Old gas station sites are among the many toxic sites that litter urban and rural landscapes. Their leaking underground storage tanks, also referred to with the amazingly ironic acronym of LUSTs, contain hazardous liquids, primarily petroleum products such as gasoline, diesel, kerosene or oil. Many of these old tanks are leaking and forming hydrocarbon plumes that contaminate groundwater, drinking water and the surrounding soil. As of March 2012, over 504,000 leaks had been recorded from federally-regulated LUSTs in the USA. For the grassroots remediator, cleaning up and regenerating gas stations is not easy and poses some significant challenges.
Contaminants at Old Gas Station Sites
From volatile organic compounds and polyaromatic hydrocarbons to heavy metals, see the list below for some of the many contaminants that you may find lurking in the soil and water on gas station sites.
- Benzene, Toluene, Ethylbenzene, Xylenes. Lead
- Lead and other heavy metals
- MTBE (gasoline additive)
- Ethylene dichloride (EDC)
If there is an autoshop too, you may also find: Trichloroethylene (TCE), Perchloroethylene (PCE or PERC), Methylene chloride, Carbon tetrachloride, oils, blended oils and glycol solutions, heavy oil distillates (motor oil, hydraulic fluid), Ethylene glycol , detergents, acid solutions, and more.
Conventional Gas Station Clean-Up
Contamination found at these sites, like the hydrocarbon plumes that contaminate groundwater, drinking water and the soil, can run deep and spread over an area that extends well beyond the border of the site itself. This makes earth repair challenging because you can’t always get at the contamination, especially if you are in a densely built and populated area where that hydrocarbon plume may have migrated and now extends under the road, houses, other businesses. In situations like these, some high-tech conventional technologies try to aerate and encourage bioremediation under these areas, or off-gas the contamination. Other conventional clean-up strategies include fencing and sealing up the site or excavating the contaminated soil, trucking it off to a landfill and filling the site with “clean soil.”
Grassroots Bioremediation Options
Due to their concern over liabilities, companies that own these sites may not allow you to engage in grassroots bioremediation work there, especially if it involves digging in the soil. But if you are able to get permission to do this work, or the company is long gone leaving only their toxic legacy behind, there are a few grassroots bioremediation options you could try.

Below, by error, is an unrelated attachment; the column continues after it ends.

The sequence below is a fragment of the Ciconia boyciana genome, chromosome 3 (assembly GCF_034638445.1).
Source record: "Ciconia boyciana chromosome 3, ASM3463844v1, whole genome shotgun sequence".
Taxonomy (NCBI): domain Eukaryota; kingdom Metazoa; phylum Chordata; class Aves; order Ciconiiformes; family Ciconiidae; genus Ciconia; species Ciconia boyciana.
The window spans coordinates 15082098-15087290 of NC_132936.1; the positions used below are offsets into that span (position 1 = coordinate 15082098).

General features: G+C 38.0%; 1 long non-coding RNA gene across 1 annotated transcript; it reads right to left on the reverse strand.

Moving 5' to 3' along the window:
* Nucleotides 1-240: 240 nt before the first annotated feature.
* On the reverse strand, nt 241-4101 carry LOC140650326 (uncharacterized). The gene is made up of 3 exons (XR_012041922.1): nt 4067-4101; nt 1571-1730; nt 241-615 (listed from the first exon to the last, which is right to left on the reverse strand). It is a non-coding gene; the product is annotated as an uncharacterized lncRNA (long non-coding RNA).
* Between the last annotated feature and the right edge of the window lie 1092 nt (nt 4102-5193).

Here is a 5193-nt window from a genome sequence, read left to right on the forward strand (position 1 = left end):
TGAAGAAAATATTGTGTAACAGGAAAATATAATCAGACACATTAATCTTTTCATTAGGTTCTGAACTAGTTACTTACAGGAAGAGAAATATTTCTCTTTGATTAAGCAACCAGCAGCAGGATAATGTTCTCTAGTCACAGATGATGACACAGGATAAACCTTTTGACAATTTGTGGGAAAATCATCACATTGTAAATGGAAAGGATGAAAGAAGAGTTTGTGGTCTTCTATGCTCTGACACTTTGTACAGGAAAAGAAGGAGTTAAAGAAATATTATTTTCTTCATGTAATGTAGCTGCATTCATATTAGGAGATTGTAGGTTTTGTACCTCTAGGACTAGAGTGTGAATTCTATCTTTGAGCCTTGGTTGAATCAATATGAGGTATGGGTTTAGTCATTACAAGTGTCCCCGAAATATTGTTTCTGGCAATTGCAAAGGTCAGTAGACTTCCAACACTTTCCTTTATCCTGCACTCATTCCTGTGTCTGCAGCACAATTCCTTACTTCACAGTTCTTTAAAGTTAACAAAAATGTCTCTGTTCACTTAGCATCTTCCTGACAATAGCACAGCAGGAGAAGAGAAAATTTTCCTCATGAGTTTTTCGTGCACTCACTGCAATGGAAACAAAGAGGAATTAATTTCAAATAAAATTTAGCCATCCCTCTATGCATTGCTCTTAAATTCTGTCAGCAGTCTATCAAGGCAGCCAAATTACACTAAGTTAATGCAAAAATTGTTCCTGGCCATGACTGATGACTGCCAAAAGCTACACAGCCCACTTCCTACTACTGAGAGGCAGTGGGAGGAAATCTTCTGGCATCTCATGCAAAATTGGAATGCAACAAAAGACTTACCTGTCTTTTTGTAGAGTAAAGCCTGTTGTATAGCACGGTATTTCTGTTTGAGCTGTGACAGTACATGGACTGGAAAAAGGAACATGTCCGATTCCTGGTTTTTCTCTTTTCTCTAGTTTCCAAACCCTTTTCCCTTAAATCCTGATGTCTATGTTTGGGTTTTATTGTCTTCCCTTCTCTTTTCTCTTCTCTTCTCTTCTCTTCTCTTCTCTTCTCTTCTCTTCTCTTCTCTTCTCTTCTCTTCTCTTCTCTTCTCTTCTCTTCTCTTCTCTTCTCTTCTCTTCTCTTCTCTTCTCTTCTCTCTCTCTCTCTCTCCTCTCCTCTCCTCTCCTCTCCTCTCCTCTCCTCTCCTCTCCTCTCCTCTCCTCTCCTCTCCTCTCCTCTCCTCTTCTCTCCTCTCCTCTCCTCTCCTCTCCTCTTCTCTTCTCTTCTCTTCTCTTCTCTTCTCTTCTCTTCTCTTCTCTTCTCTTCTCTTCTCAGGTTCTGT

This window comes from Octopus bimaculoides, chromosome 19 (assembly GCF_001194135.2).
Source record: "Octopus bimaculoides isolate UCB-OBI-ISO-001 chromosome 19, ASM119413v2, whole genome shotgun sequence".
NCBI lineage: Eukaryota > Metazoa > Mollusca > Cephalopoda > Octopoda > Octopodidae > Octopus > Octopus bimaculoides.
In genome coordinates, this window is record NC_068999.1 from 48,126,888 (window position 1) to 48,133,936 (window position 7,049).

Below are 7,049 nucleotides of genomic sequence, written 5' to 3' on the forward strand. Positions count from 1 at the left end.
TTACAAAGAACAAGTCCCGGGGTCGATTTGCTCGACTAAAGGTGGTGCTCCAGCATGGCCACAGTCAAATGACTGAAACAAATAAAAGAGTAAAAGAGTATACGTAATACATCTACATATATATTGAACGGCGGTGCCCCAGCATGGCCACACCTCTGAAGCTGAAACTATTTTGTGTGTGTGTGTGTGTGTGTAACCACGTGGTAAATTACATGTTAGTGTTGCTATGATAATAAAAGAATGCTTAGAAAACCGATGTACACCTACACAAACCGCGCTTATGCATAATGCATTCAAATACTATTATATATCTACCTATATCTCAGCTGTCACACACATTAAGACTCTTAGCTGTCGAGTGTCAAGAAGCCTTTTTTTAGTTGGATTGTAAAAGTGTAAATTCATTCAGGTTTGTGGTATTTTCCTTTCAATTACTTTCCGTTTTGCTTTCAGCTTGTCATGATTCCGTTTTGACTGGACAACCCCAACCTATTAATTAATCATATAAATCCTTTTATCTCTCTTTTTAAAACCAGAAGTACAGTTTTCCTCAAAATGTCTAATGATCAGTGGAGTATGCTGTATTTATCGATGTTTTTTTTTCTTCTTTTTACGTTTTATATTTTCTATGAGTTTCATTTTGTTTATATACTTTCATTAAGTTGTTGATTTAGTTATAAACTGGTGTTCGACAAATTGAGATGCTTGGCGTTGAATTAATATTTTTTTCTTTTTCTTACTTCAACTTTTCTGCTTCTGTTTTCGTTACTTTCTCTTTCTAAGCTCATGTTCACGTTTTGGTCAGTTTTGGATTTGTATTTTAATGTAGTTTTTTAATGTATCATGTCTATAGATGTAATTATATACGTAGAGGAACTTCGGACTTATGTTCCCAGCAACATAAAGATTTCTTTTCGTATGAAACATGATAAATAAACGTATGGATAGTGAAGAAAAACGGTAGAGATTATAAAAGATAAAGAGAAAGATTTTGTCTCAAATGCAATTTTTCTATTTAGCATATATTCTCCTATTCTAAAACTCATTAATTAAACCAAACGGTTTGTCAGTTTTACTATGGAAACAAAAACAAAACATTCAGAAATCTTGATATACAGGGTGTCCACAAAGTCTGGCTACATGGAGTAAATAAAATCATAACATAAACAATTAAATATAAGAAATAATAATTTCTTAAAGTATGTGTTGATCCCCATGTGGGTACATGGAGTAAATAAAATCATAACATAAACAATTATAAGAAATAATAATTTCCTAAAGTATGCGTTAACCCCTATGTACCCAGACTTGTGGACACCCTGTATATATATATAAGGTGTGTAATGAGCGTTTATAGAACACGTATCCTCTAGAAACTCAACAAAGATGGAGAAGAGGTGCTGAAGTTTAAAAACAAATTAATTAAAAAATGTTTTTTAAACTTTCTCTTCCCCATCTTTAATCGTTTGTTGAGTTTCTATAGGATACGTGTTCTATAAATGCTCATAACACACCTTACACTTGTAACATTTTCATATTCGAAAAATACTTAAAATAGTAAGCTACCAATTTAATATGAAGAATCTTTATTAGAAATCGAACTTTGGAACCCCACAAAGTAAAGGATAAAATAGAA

When it comes to using PLANTS to phytoremediate toxic sites, plants can clean up the soil only as far as their root systems reach. Using fast growing trees, such as poplars, willows or black locust, to access deeper contamination with their longer roots would be ideal. Following that with more surface soil remediators would also be great, though the main focus would be on working with the trees to access contamination deeper down. This approach would take time, and success would depend on how deep the contamination or the hydrocarbon plume was and where it was in relation to the site.
If there is more shallow contamination, there are quite a few plants that have shown promise for remediating some common gas station contaminants. For example, when it comes to PAH’s, the following plants could be helpful:
Some projects working with old gas station sites lay down some sort of cap of clean soil, wood chips or other protective barrier, and then use raised beds on the site to avoid digging into the ground at all. This allows the site to be utilized in a rather safe way, but does not deal with the underlying material which may continue contaminating water sources. A mixed approach involving some trees to engage in remediating the deeper contamination with raised beds (which would not be affected by the closed tree canopy in the early years) could be a good place to start.
MICROBES can also be used to assist with hydrocarbon contamination in the soil. Some professional bioremediators take hydrocarbon contaminated soil and compost it down in windrows. Compost tea can be applied as well, either to the composting contaminated soil (between turning it), or directly to the soil on site. Note, microbes can break down hydrocarbons, but not heavy metals.
When it comes to hydrocarbon contamination (PAH’s and VOC’s), FUNGI have shown a lot of promise – especially species like the Oyster mushroom. If the contamination is very shallow/close to the surface, you could use some mycoremediation to break down some of the contaminants. However, if it is deep contamination, which can often be the case at old gas stations, than mycoremediation will be challenging as your fungal allies need oxygen to do their work. There are some neat experiements being conducted to address this challenge. One promising technique that is being worked on comes from a few of the folks at the Amazon Mycorenewal Project – they are using an installation called a “mycoreactor” to get oxygen down to deeper contamination and create conditions more conducive for mycoremediation.
Safety and health concerns
The contaminants found at gas stations are serious ones and can impact your health if you are not careful. If you choose to engage in any remediation work, you need to take the proper precautions to protect your health and those of folks you are working with. Look into purchasing a respirator, with the correct filter, as well as a tyvek or tychem suit if you can. Wear gloves, closed toed boots, eye protection, and make sure to not wear your cleanup gear off the site.